Open a book this minute and start reading. Don’t move until you’ve reached page fifty. Until you’ve buried your thoughts in print. Cover yourself with words. Wash yourself away. Dissolve. Carol Shields Republic of Love

Mavis Gallant’s “The Picnic” (1952)

The weight of the brooch pulls the fabric of young Margaret Marshall’s picnic frock. It always hangs just fine off her navy blue shorts, but the light-weight dress doesn’t provide a suitable backdrop.

How disappointing for young Margaret, who so treasures this gift from Madame Pégorin, the photo of the woman’s beloved poodle encircled by seed […]

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December 2015, In My Reading Log

Three of these books were inspired by the conjunction between my own shelves and this year’s Random House Bingo, which has a CanLit theme.

The Tiger Claw filled my Nominated-for-the-Giller square, Evan Munday’s second October Schwartz for the Mystery-or-Thriller square, and Elaine Lui’s book about her relationship with her mother perfectly suits the celebrity-memoir square.

Have you […]

In My Reading Log

The majority of my reading time this year has been devoted to the books which have been living for years, though neglected, on my own bookshelves. In May and June, I had a planned rebellion, and I enjoyed a great number of new books. But now I have returned to my own shelves once more.

[…]

Summer Reading To-Do List for Sunny Days (1 of 4)

Such good reading this summer, so far. In other respects, perhaps mine has not been the most productive summer. But it all depends what one puts on a to-do list, doesn’t it! What if your to-do list was all about the books in your stacks?

Doubleday Canada – Penguin Random House, 2015

For satire junkies: 

[…]

Belonging: M.G. Vassanji, Michael Winter and Alan Doyle

It’s a familar theme in the Canadian landscape of letters, and it was also the topic of Adrienne Clarkson’s recent Massey Lecture. “What does it mean to belong? And how do we belong? Who do we belong to?” These are the central ideas discussed in the series and they are at the heart of these […]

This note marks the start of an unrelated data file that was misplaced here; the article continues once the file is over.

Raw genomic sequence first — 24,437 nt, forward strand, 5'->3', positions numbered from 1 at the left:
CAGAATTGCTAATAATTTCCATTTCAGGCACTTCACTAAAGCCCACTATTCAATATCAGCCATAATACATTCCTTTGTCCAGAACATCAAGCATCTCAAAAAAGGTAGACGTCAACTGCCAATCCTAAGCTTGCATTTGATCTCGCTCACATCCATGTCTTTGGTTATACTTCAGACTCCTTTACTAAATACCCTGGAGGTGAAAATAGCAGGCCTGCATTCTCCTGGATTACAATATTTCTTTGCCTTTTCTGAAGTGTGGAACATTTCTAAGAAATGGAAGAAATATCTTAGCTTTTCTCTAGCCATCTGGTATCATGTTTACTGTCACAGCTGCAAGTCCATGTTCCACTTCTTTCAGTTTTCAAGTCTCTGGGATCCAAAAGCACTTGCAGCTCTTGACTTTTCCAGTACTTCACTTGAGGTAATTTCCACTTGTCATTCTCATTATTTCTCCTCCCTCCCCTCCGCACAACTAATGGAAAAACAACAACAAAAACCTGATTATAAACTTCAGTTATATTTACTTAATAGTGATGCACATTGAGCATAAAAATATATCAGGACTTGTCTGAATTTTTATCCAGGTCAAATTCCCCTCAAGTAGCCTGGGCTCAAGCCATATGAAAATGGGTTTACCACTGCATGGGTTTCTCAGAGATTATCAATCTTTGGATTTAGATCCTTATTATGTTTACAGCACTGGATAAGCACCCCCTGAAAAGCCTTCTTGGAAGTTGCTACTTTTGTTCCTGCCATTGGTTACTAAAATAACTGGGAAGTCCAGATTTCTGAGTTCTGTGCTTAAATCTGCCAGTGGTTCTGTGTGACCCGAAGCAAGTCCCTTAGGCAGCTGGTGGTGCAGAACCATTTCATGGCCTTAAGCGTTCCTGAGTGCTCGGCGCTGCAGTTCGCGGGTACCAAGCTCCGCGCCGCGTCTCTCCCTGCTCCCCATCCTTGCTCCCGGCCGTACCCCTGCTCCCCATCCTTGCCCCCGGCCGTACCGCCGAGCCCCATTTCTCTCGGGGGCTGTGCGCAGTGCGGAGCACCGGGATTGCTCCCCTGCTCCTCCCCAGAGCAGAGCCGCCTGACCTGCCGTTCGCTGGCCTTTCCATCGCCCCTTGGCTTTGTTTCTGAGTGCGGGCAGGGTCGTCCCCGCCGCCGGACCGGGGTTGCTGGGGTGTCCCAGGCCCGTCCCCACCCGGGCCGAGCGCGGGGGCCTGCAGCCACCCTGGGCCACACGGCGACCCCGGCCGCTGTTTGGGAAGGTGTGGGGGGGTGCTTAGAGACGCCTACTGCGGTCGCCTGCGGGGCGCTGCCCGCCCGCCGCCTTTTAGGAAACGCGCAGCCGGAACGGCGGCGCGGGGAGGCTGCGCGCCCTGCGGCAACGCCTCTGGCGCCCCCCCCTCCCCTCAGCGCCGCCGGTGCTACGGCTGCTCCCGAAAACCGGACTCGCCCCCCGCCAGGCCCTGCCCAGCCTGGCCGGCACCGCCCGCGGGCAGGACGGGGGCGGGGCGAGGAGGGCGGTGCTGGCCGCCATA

Shifting Powers: Three Novels

Gordon Henderson’s Man in the Shadows (2014)

HarperCollins, 2014

“As he helped her into the carriage, Agnes Macdonald whispered demurely, “I can lean on no other arm like yours.” Macdonald sat back contentedly and called out to the driver, “Buckley, take us to the office.”

It would have been simple, the man across the […]

Lissa M. Cowan’s Milk Fever (2013)

You might not guess from the cover of this debut novel that the epigraph would be drawn from Olympe de Gouges’ “Declaration of the Rights of Women”.

Demeter Press, 2013

But one can be dressed in satin and lace and be a revolutionary, of course.

As was Olympe de Gouges, although her portrait was […]

Mary-Rose MacColl’s In Falling Snow (2012)

It begins with a short but vividly drawn scene: two lovers alone in a room in Paris in 1917.

Sensorily rich and broadly sketched: the reader is immediately engaged.

Not only by the substance, but by a couple of unexpected phrases therein: questions arise.

Those questions are soon set aside however, for the narrative moves […]

Two French Novels, In Translation: One Old, One New

Nathacha Appanah’s The Last Brother Translator Geoffrey Strachan (French) Graywolf Press, 2011

A Graywolf Press publication, a contender for The Tournament of Books, with a gorgeous and haunting cover image: all excellent reasons for picking up a copy of The Last Brother without reading a single word.

And then you meet Raj. It’s clear that he […]

Roopa Farooki’s The Flying Man (2012)

Headline – Review, 2012

The Flying Man opens in 2012, in France; our hero is preparing to die, looking back on his life.

He’s in Biarritz, but wouldn’t it sound better to say that he was in Paris?

And wouldn’t it sound better to say that he is marvelling at his life, rather than […]